Scammers impersonating high-profile figures in the crypto industry have been rampant on Twitter for years but recently began migrating to Instagram as well. Litecoin founder Charlie Lee has been battling with an impersonator on Instagram for months, while Gemini founder Cameron Winklevoss barely managed to shut down a similar scam on the platform.
Crypto scams on Twitter are passé
For the past 10 years, scams have almost become synonymous with crypto. From lowly Ponzi schemes to high-profile exit scams conducted by major exchanges, the crypto industry has seen its fair share of crooked deals and sucker games.
But, despite the hundreds of millions of dollars lost this way, one of the most lucrative and easiest ways to get crypto rich is still the textbook impersonation scam. As Twitter has always been the go-to platform for crypto dialogue, where first-time traders had a voice equally as loud as a founder of a multi-billion dollar company, impersonation scams thrived there.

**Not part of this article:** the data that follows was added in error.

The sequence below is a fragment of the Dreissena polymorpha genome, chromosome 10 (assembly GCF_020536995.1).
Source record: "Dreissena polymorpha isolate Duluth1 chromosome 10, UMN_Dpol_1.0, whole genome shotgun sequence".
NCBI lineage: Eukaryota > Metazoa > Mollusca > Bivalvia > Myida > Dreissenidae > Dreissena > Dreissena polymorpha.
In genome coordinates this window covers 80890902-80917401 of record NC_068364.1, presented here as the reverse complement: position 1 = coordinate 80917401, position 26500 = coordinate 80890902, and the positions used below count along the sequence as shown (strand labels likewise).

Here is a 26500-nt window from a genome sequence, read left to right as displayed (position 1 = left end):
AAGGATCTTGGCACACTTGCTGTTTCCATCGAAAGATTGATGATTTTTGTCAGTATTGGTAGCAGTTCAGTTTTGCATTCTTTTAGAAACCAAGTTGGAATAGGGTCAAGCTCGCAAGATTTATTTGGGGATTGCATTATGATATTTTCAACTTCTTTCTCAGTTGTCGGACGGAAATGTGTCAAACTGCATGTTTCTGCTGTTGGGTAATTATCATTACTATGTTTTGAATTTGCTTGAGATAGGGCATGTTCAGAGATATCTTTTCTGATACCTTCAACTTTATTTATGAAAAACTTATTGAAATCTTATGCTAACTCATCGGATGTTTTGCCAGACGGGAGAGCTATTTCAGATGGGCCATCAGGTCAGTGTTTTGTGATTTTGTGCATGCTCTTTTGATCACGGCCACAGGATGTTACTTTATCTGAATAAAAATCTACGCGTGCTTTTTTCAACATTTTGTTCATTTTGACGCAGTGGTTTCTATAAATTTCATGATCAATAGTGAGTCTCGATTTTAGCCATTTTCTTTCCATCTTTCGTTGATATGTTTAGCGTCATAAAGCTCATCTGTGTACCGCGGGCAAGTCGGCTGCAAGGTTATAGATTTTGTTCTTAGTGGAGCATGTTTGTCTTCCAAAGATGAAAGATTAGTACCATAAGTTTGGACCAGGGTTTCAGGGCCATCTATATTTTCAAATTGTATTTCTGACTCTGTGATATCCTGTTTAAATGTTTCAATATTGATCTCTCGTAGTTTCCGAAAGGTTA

Vitalik Buterin, the co-founder of Ethereum, and Tesla’s own Elon Musk seemed to be the two favorite targets for scammers—fake verified accounts impersonating the two raked in a considerable amount of money in the few days they managed to stay online.
However, as Twitter became more saturated with this kind of fraud, the users on the platform became more diligent and began flagging fake accounts.
To combat the lack of gullible users willing to interact and ultimately invest in these frauds, scammers began migrating to Instagram.
Instagram’s slow response to scammers angers users
With crypto content being relatively new on Instagram, scammers saw an opportunity to impersonate high-profile figures from the crypto industry. One of the first people whose fake accounts popped up on the platform was Charlie Lee,